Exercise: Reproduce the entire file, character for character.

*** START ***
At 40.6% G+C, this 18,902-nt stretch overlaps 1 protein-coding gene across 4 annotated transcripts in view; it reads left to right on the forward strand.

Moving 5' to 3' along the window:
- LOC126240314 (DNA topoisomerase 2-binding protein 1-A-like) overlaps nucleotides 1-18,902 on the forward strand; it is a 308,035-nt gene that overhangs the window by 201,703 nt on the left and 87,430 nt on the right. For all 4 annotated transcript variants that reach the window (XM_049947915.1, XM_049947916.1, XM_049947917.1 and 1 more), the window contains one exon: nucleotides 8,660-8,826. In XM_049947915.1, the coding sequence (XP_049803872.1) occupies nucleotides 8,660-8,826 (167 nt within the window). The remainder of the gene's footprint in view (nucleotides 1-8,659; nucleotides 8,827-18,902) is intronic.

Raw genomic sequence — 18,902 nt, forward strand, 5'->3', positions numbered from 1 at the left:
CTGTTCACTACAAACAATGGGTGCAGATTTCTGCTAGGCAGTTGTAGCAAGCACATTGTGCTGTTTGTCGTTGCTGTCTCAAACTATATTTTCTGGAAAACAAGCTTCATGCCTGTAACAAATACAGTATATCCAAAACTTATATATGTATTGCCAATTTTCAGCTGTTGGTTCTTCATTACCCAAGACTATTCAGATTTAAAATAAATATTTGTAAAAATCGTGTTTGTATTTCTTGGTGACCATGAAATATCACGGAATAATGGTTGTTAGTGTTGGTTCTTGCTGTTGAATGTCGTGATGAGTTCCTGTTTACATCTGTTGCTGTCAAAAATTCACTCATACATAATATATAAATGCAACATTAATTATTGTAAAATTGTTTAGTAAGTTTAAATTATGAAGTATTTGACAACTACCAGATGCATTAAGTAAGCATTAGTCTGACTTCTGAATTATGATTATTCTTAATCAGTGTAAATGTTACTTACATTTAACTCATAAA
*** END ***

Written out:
At 40.6% G+C, this 18,902-nt stretch overlaps 1 protein-coding gene across 4 annotated transcripts in view; it reads left to right on the forward strand.

Moving 5' to 3' along the window:
- LOC126240314 (DNA topoisomerase 2-binding protein 1-A-like) overlaps nucleotides 1-18,902 on the forward strand; it is a 308,035-nt gene that overhangs the window by 201,703 nt on the left and 87,430 nt on the right. For all 4 annotated transcript variants that reach the window (XM_049947915.1, XM_049947916.1, XM_049947917.1 and 1 more), the window contains one exon: nucleotides 8,660-8,826. In XM_049947915.1, the coding sequence (XP_049803872.1) occupies nucleotides 8,660-8,826 (167 nt within the window). The remainder of the gene's footprint in view (nucleotides 1-8,659; nucleotides 8,827-18,902) is intronic.

Raw genomic sequence — 18,902 nt, forward strand, 5'->3', positions numbered from 1 at the left:
CTGTTCACTACAAACAATGGGTGCAGATTTCTGCTAGGCAGTTGTAGCAAGCACATTGTGCTGTTTGTCGTTGCTGTCTCAAACTATATTTTCTGGAAAACAAGCTTCATGCCTGTAACAAATACAGTATATCCAAAACTTATATATGTATTGCCAATTTTCAGCTGTTGGTTCTTCATTACCCAAGACTATTCAGATTTAAAATAAATATTTGTAAAAATCGTGTTTGTATTTCTTGGTGACCATGAAATATCACGGAATAATGGTTGTTAGTGTTGGTTCTTGCTGTTGAATGTCGTGATGAGTTCCTGTTTACATCTGTTGCTGTCAAAAATTCACTCATACATAATATATAAATGCAACATTAATTATTGTAAAATTGTTTAGTAAGTTTAAATTATGAAGTATTTGACAACTACCAGATGCATTAAGTAAGCATTAGTCTGACTTCTGAATTATGATTATTCTTAATCAGTGTAAATGTTACTTACATTTAACTCATAAA